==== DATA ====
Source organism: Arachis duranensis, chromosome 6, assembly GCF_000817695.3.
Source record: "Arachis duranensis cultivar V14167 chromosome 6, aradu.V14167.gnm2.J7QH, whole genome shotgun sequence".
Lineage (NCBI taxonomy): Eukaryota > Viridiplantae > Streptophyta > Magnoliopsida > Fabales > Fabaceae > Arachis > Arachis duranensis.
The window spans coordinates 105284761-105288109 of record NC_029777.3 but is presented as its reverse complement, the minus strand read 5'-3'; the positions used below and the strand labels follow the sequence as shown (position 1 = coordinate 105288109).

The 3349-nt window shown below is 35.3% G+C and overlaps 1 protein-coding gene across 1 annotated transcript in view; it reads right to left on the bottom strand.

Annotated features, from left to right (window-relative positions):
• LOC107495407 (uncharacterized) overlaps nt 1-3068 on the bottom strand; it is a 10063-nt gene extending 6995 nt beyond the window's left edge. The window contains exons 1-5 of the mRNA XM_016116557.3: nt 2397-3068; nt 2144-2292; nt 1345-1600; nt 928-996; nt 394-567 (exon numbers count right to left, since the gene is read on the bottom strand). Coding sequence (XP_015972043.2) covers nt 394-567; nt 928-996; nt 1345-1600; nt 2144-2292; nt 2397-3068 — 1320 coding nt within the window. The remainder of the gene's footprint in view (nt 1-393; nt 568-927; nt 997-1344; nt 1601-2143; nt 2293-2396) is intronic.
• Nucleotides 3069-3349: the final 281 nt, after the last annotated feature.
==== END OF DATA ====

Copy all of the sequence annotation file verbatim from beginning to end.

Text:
Source organism: Arachis duranensis, chromosome 6, assembly GCF_000817695.3.
Source record: "Arachis duranensis cultivar V14167 chromosome 6, aradu.V14167.gnm2.J7QH, whole genome shotgun sequence".
Lineage (NCBI taxonomy): Eukaryota > Viridiplantae > Streptophyta > Magnoliopsida > Fabales > Fabaceae > Arachis > Arachis duranensis.
The window spans coordinates 105284761-105288109 of record NC_029777.3 but is presented as its reverse complement, the minus strand read 5'-3'; the positions used below and the strand labels follow the sequence as shown (position 1 = coordinate 105288109).

The 3349-nt window shown below is 35.3% G+C and overlaps 1 protein-coding gene across 1 annotated transcript in view; it reads right to left on the bottom strand.

Annotated features, from left to right (window-relative positions):
• LOC107495407 (uncharacterized) overlaps nt 1-3068 on the bottom strand; it is a 10063-nt gene extending 6995 nt beyond the window's left edge. The window contains exons 1-5 of the mRNA XM_016116557.3: nt 2397-3068; nt 2144-2292; nt 1345-1600; nt 928-996; nt 394-567 (exon numbers count right to left, since the gene is read on the bottom strand). Coding sequence (XP_015972043.2) covers nt 394-567; nt 928-996; nt 1345-1600; nt 2144-2292; nt 2397-3068 — 1320 coding nt within the window. The remainder of the gene's footprint in view (nt 1-393; nt 568-927; nt 997-1344; nt 1601-2143; nt 2293-2396) is intronic.
• Nucleotides 3069-3349: the final 281 nt, after the last annotated feature.